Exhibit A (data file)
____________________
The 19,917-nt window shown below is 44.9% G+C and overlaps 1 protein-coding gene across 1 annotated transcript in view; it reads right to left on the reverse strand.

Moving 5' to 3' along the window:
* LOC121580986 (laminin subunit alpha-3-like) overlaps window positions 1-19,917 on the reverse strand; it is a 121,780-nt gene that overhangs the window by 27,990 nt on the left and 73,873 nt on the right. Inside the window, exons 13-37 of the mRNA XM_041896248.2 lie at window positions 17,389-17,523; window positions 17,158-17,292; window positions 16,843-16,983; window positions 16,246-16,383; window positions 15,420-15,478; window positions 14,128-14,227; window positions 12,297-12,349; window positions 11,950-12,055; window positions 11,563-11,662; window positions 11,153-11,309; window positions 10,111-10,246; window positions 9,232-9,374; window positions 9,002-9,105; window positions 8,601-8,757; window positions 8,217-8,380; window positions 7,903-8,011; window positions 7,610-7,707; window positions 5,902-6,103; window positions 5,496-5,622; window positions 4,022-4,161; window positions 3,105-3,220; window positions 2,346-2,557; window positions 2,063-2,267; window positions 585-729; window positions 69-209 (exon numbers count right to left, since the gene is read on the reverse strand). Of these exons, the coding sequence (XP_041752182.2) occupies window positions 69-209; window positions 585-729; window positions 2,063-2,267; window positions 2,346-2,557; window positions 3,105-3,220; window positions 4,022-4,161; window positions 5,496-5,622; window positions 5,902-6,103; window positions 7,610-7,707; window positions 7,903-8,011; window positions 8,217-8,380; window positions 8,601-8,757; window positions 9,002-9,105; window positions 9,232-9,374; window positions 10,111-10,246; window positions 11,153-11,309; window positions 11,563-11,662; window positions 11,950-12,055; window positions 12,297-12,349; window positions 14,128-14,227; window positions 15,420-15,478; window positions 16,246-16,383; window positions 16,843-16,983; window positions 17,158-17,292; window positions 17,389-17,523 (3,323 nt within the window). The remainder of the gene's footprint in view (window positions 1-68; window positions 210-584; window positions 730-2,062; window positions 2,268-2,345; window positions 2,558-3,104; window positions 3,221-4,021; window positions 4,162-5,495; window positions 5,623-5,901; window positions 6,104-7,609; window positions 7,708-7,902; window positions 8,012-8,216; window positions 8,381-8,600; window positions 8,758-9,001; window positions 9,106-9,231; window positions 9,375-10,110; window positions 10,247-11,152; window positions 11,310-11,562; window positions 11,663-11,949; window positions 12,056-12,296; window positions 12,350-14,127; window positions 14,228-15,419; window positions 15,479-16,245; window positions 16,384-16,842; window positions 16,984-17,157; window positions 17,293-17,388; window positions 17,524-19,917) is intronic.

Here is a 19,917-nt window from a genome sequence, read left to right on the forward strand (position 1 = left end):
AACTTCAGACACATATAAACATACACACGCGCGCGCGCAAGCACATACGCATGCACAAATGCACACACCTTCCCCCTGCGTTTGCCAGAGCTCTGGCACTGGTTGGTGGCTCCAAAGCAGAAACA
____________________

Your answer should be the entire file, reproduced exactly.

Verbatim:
The 19,917-nt window shown below is 44.9% G+C and overlaps 1 protein-coding gene across 1 annotated transcript in view; it reads right to left on the reverse strand.

Moving 5' to 3' along the window:
* LOC121580986 (laminin subunit alpha-3-like) overlaps window positions 1-19,917 on the reverse strand; it is a 121,780-nt gene that overhangs the window by 27,990 nt on the left and 73,873 nt on the right. Inside the window, exons 13-37 of the mRNA XM_041896248.2 lie at window positions 17,389-17,523; window positions 17,158-17,292; window positions 16,843-16,983; window positions 16,246-16,383; window positions 15,420-15,478; window positions 14,128-14,227; window positions 12,297-12,349; window positions 11,950-12,055; window positions 11,563-11,662; window positions 11,153-11,309; window positions 10,111-10,246; window positions 9,232-9,374; window positions 9,002-9,105; window positions 8,601-8,757; window positions 8,217-8,380; window positions 7,903-8,011; window positions 7,610-7,707; window positions 5,902-6,103; window positions 5,496-5,622; window positions 4,022-4,161; window positions 3,105-3,220; window positions 2,346-2,557; window positions 2,063-2,267; window positions 585-729; window positions 69-209 (exon numbers count right to left, since the gene is read on the reverse strand). Of these exons, the coding sequence (XP_041752182.2) occupies window positions 69-209; window positions 585-729; window positions 2,063-2,267; window positions 2,346-2,557; window positions 3,105-3,220; window positions 4,022-4,161; window positions 5,496-5,622; window positions 5,902-6,103; window positions 7,610-7,707; window positions 7,903-8,011; window positions 8,217-8,380; window positions 8,601-8,757; window positions 9,002-9,105; window positions 9,232-9,374; window positions 10,111-10,246; window positions 11,153-11,309; window positions 11,563-11,662; window positions 11,950-12,055; window positions 12,297-12,349; window positions 14,128-14,227; window positions 15,420-15,478; window positions 16,246-16,383; window positions 16,843-16,983; window positions 17,158-17,292; window positions 17,389-17,523 (3,323 nt within the window). The remainder of the gene's footprint in view (window positions 1-68; window positions 210-584; window positions 730-2,062; window positions 2,268-2,345; window positions 2,558-3,104; window positions 3,221-4,021; window positions 4,162-5,495; window positions 5,623-5,901; window positions 6,104-7,609; window positions 7,708-7,902; window positions 8,012-8,216; window positions 8,381-8,600; window positions 8,758-9,001; window positions 9,106-9,231; window positions 9,375-10,110; window positions 10,247-11,152; window positions 11,310-11,562; window positions 11,663-11,949; window positions 12,056-12,296; window positions 12,350-14,127; window positions 14,228-15,419; window positions 15,479-16,245; window positions 16,384-16,842; window positions 16,984-17,157; window positions 17,293-17,388; window positions 17,524-19,917) is intronic.

Here is a 19,917-nt window from a genome sequence, read left to right on the forward strand (position 1 = left end):
AACTTCAGACACATATAAACATACACACGCGCGCGCGCAAGCACATACGCATGCACAAATGCACACACCTTCCCCCTGCGTTTGCCAGAGCTCTGGCACTGGTTGGTGGCTCCAAAGCAGAAACA